The Banquo was American basso Raymond Aceto, on whose Fiesco in Verdi’s “Simon Boccanegra” last November in Houston, I had reported on earlier (see the hyperlink at the end of this review). Even though his Fiesco seemed promising, his Banquo was even more impressive, demonstrating that his voice has developed into a deep, sonorous bass that fits perfectly this precursor of the great basso roles of Verdi’s maturity.
But a great Macbeth demonstrates that the role is the center of the opera. His soliloquy “Si mi affaccia un pugnal?” was presented so effectively, with such a range of expression in his voice matching his larger than life appearance, that one could imagine Verdi himself saying – this is how I intended the part to look and sound.
In fact, Hampson transforms the relationship between the “star status” of the singers who portray the power couple. The opera has been performed here six seasons beginning in 1955. In 1957, even though it was the role for the American debut of the great dramatic Italian baritone, Giuseppe Taddei, he was always overshadowed – first because his Lady was to be Maria Callas, and then because Leonie Rysanek, the Diva who stepped in when San Francisco Opera fired Callas, achieved a legendary success.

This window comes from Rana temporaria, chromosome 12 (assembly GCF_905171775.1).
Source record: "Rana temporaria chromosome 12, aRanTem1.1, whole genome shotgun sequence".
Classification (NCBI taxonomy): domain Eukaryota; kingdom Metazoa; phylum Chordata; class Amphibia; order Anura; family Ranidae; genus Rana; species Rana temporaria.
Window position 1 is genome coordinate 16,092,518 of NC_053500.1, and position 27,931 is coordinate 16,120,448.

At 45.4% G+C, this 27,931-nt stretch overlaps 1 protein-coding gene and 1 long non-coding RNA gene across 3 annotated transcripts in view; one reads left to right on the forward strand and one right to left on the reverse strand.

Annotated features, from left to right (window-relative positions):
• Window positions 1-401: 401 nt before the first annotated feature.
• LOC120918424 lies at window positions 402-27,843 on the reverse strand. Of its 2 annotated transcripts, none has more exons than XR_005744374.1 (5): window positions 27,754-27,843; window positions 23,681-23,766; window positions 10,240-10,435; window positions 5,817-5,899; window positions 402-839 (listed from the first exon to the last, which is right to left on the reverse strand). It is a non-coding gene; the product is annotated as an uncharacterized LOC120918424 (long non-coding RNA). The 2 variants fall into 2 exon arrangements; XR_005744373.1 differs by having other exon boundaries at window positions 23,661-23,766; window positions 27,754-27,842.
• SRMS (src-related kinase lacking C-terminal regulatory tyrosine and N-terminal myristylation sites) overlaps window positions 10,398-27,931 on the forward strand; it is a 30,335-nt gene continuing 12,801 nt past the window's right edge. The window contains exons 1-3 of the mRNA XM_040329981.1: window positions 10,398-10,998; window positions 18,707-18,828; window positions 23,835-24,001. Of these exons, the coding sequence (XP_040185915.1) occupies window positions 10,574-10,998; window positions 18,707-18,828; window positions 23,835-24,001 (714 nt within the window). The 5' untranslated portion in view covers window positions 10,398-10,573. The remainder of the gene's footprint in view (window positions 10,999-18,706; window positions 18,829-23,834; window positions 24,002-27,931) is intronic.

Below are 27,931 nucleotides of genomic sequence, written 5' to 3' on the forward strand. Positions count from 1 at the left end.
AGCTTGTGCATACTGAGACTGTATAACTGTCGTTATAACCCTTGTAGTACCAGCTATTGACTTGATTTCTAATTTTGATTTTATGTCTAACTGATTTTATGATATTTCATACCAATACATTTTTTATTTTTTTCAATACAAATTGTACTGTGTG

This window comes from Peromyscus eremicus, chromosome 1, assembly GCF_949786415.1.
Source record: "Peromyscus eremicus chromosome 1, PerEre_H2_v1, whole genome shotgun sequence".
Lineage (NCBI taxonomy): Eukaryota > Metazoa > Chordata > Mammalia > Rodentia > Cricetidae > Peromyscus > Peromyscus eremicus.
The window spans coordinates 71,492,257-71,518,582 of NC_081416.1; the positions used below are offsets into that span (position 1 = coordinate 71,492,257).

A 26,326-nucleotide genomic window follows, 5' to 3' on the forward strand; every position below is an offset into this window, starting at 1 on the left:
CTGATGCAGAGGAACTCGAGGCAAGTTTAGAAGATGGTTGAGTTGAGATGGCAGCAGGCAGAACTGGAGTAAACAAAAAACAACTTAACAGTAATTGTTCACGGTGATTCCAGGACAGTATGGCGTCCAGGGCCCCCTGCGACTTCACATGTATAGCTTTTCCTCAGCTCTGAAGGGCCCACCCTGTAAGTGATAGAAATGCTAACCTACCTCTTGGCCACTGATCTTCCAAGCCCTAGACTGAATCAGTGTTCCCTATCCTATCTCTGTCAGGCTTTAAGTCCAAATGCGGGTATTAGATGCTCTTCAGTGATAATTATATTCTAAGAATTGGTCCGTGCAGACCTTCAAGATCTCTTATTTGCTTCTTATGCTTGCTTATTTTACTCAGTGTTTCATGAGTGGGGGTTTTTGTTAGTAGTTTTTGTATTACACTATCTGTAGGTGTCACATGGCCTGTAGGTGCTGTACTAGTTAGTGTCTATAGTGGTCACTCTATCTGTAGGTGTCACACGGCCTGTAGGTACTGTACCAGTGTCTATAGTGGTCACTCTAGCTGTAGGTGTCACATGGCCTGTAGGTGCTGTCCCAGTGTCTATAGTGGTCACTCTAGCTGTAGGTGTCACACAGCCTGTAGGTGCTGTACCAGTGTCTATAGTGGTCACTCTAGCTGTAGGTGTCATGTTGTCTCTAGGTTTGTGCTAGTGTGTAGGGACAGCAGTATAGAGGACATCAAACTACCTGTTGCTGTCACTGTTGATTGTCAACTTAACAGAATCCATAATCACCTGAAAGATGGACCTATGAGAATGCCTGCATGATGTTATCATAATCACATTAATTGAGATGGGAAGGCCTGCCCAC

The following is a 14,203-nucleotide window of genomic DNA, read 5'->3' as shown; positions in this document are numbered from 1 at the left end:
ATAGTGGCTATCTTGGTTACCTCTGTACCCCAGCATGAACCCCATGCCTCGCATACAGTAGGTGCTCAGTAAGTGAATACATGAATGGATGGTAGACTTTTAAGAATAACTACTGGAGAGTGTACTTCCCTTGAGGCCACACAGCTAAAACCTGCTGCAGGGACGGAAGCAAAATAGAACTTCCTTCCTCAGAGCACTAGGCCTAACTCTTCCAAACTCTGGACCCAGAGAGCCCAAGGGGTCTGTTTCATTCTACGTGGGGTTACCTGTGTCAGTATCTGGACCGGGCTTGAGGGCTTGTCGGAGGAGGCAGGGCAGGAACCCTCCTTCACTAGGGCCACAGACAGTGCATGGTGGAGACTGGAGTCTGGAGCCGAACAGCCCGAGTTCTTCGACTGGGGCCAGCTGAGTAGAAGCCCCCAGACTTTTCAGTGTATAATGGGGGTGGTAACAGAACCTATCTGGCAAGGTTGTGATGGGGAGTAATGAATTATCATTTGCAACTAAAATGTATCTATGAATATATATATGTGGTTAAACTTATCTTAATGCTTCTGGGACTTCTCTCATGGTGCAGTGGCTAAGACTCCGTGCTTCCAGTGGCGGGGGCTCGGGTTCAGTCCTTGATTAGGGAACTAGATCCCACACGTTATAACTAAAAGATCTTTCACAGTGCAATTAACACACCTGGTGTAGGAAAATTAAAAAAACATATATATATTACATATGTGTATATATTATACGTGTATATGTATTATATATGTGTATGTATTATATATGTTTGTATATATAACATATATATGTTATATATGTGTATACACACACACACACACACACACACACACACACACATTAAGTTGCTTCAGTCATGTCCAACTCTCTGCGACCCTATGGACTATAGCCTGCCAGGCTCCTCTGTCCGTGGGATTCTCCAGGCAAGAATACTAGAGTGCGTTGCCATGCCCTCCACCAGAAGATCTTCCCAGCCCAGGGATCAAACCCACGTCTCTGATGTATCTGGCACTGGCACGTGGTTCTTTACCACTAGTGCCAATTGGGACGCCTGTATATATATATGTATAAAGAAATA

The next two Lady Macbeths were Grace Bumbry (1967) and Shirley Verrett (1986), whose operatic spouses were both lesser known. The star power of the 1994 pair, James Morris and Dame Gwyneth Jones, was on par with each other, but Morris shifted the attention to himself, not only by the effective acting for which he is famous, but because, in that year, he was in great vocal shape and his Lady was not.
One other remembrance of things past. The 1967 “Macbeth” was presented by San Francisco Opera with the full ballet that Verdi wrote for the version produced for Paris. It does sound odd to many people to present “Macbeth” with the ballet, but it takes place in the magical land of Hecate and the witches, and is truly one of the greatest ballets in all of opera – after those from Ponchielli’s “La Gioconda” and Tchaikovsky’s “Orleanskaya Deva” (the opera which San Francisco Opera translates as “Joan of Arc”, but whose mellifluous ballet it ignores). 1967, midpoint in the Adler years (the year of Luciano Pavarotti’s debut in San Francisco) was the year in which the ballets from “Gioconda”, “Macbeth” and Gounod’s “Faust” were all performed.